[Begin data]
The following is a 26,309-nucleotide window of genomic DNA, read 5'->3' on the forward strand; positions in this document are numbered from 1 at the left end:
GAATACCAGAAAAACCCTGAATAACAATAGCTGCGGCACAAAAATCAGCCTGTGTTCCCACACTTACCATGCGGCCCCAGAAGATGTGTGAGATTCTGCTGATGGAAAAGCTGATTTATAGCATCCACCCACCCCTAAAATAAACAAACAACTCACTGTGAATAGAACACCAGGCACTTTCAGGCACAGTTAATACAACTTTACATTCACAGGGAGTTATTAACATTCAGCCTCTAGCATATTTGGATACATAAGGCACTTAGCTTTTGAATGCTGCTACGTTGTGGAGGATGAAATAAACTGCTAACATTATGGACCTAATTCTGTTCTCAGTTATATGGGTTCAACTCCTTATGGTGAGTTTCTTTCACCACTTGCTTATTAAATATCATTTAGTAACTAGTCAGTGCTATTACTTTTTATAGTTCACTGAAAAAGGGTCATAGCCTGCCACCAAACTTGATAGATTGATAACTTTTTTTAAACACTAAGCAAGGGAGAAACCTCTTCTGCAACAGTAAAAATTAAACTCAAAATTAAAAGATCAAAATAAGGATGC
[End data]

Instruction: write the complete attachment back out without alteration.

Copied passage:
The following is a 26,309-nucleotide window of genomic DNA, read 5'->3' on the forward strand; positions in this document are numbered from 1 at the left end:
GAATACCAGAAAAACCCTGAATAACAATAGCTGCGGCACAAAAATCAGCCTGTGTTCCCACACTTACCATGCGGCCCCAGAAGATGTGTGAGATTCTGCTGATGGAAAAGCTGATTTATAGCATCCACCCACCCCTAAAATAAACAAACAACTCACTGTGAATAGAACACCAGGCACTTTCAGGCACAGTTAATACAACTTTACATTCACAGGGAGTTATTAACATTCAGCCTCTAGCATATTTGGATACATAAGGCACTTAGCTTTTGAATGCTGCTACGTTGTGGAGGATGAAATAAACTGCTAACATTATGGACCTAATTCTGTTCTCAGTTATATGGGTTCAACTCCTTATGGTGAGTTTCTTTCACCACTTGCTTATTAAATATCATTTAGTAACTAGTCAGTGCTATTACTTTTTATAGTTCACTGAAAAAGGGTCATAGCCTGCCACCAAACTTGATAGATTGATAACTTTTTTTAAACACTAAGCAAGGGAGAAACCTCTTCTGCAACAGTAAAAATTAAACTCAAAATTAAAAGATCAAAATAAGGATGC